Absentee Voting

Today's topic is absentee voting, and more importantly the ballots upon which it is done. Absentee ballots piss me off for at least two reasons. First, it means that I'm not going to be voting in person on election day. Which means I don't get to chat up the nice old ward ladies, and they're always excited to see a young face. Especially a really attractive one. Second, I've come to realize that absentee ballots are specifically designed to eliminate as many possible votes as possible. The trick with Phila. ballots is all in the folding. After completing the ballot, printed on heavy stock oversized paper, you then are required to fit it into the return envelope. While this may sound easy enough, it actually requires fairly precise folding. Because the return envelope is a completely different size than the envelope the ballot arrives in, you have no creases to guide you, every fold must be a new one (and remember: heavy stock paper). The other complication arises after you realize just how small the return envelope actually is. Not only is it the length and width that are important, but the depth as well. In the end a rather precise fold is necessary in order to fit the thing in length and width wise while still being able to actually seal the envelope.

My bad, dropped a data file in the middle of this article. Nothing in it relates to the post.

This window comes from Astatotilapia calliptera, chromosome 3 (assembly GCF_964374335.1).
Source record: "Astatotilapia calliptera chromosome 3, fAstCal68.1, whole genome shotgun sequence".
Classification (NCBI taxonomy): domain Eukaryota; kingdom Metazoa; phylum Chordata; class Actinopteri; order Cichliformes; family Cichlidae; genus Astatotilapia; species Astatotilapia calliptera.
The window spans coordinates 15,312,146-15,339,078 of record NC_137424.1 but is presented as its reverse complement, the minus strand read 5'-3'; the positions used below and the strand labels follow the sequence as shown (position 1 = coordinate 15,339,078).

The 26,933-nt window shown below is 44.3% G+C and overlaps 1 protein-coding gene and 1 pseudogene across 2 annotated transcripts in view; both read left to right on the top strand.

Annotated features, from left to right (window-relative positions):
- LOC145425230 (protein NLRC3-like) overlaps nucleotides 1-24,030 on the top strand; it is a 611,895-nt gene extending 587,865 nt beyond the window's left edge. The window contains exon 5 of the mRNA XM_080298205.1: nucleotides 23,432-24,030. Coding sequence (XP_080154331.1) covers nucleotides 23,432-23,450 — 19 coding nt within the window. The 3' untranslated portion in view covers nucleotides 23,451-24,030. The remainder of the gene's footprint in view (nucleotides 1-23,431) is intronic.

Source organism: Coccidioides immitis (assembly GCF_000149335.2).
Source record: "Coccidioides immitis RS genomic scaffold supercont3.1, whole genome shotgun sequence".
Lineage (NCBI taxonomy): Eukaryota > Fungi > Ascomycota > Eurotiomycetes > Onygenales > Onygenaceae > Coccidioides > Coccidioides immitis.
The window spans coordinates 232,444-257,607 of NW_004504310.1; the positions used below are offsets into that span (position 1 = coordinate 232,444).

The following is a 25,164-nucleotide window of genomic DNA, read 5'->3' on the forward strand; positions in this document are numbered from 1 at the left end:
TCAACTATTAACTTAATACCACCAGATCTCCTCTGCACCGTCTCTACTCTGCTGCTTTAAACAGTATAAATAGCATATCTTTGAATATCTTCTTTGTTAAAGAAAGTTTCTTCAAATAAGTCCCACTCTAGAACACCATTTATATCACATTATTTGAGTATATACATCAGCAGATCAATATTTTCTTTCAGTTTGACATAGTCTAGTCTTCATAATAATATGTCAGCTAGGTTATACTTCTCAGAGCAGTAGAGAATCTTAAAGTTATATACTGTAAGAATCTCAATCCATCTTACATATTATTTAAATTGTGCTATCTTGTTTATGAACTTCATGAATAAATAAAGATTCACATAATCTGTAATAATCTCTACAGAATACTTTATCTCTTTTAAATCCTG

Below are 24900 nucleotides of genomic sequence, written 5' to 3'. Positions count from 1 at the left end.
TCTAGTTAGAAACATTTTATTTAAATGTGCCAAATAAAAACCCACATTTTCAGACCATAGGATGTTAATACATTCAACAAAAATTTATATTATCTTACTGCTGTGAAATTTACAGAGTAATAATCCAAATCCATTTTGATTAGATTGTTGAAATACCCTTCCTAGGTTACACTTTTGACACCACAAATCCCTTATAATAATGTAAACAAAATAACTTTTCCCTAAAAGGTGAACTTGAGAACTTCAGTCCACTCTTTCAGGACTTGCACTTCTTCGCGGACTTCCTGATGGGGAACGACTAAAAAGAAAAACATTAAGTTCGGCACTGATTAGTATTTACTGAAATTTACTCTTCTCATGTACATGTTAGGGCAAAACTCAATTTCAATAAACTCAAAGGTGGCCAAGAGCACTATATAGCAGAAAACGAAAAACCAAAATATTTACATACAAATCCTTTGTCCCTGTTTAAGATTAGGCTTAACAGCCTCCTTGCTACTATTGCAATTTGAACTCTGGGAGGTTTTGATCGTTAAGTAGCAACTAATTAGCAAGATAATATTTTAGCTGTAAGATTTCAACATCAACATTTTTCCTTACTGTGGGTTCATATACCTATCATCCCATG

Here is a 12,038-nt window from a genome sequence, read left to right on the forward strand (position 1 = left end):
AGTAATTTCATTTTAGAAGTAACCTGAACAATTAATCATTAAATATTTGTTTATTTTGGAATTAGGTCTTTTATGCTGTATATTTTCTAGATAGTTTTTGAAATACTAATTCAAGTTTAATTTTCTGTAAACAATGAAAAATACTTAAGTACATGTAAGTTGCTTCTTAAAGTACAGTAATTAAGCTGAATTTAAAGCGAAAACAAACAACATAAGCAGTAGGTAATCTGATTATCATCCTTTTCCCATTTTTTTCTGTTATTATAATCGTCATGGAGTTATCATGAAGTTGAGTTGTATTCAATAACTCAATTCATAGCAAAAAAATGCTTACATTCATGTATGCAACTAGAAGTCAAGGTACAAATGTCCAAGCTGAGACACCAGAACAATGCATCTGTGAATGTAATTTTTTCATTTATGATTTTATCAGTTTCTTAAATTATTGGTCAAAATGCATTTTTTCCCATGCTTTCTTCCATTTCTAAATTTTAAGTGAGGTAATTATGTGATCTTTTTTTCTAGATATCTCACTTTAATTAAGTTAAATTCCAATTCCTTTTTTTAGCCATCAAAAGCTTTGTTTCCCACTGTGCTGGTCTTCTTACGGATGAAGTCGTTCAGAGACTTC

The Madison ballot is actually much more straight forward. Its intricacies come first from mastering the use of the thinnest pencil ever made. After that you just have to follow the 2 pages of instructions, all in the presence of a witness, who while able to see the ballot, cannot actually see how you are voting; quite a precise arrangement of objects. Then discard the pencil.

So, the question is: are these just examples of bad designs wrought by bloated bureaucracy, or deliberate attempts to disadvantage to the clumsy and spatially handicapped? I don't care, but god damn if I'm going to discard the pencil.

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